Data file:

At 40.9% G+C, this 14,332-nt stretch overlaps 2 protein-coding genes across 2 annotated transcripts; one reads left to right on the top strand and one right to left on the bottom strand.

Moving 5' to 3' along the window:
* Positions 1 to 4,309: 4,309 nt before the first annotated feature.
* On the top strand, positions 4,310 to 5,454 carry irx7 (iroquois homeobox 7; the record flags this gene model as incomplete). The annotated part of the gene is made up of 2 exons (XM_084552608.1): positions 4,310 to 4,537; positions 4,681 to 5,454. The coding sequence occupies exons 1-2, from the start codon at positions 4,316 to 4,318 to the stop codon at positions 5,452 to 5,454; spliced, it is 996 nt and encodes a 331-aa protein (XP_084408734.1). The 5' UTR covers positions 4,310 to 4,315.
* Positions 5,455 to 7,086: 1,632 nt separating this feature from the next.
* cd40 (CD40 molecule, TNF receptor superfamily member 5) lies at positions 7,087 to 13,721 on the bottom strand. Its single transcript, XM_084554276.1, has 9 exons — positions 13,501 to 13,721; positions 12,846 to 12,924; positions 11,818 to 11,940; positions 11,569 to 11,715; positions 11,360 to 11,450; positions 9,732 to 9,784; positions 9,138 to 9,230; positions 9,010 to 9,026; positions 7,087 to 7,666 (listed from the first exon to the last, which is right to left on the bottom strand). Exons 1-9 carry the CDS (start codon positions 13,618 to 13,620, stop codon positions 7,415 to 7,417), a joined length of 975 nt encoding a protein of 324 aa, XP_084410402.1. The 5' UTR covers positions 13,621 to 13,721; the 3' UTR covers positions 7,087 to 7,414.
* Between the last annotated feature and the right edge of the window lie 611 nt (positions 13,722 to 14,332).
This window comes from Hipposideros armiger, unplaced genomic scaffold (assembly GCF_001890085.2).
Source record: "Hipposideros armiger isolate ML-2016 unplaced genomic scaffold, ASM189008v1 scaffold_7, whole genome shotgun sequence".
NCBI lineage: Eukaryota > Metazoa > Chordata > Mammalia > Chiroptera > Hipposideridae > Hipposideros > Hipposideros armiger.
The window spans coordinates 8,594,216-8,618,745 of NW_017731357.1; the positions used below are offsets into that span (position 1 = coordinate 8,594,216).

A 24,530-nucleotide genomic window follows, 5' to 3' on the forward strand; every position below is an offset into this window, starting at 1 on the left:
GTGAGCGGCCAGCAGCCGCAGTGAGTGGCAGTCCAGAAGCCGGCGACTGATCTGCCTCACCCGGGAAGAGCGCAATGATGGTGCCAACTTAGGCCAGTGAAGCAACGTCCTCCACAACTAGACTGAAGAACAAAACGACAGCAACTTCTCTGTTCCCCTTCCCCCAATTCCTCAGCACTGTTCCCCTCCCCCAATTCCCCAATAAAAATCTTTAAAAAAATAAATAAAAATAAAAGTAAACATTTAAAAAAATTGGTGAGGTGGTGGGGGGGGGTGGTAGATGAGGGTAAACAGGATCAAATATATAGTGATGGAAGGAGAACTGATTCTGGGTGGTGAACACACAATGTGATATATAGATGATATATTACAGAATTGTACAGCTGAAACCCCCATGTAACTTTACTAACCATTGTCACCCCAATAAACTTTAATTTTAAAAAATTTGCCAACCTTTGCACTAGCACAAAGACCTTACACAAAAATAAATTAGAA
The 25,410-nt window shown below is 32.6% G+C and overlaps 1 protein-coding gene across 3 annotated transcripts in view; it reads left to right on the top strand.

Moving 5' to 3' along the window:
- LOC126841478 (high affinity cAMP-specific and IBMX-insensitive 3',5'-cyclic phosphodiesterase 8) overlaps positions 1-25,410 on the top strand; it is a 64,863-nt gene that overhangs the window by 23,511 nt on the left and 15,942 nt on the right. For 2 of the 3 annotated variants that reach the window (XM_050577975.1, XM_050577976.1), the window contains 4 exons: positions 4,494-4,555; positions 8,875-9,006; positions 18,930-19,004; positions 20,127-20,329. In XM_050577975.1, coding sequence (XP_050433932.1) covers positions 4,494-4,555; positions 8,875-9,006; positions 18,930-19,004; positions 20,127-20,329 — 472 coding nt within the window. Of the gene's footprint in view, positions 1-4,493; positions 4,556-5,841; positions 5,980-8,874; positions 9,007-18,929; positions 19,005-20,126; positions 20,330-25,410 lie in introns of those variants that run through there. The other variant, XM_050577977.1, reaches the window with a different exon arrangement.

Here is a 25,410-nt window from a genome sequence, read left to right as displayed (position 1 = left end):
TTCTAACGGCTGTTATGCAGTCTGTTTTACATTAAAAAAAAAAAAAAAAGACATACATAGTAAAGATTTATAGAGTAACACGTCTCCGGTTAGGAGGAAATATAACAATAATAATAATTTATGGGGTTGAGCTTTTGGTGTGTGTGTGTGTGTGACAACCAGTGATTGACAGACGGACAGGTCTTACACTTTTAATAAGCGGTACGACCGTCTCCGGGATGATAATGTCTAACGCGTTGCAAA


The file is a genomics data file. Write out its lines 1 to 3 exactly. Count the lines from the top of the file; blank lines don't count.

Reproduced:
At 40.9% G+C, this 14,332-nt stretch overlaps 2 protein-coding genes across 2 annotated transcripts; one reads left to right on the top strand and one right to left on the bottom strand.

Moving 5' to 3' along the window:
* Positions 1 to 4,309: 4,309 nt before the first annotated feature.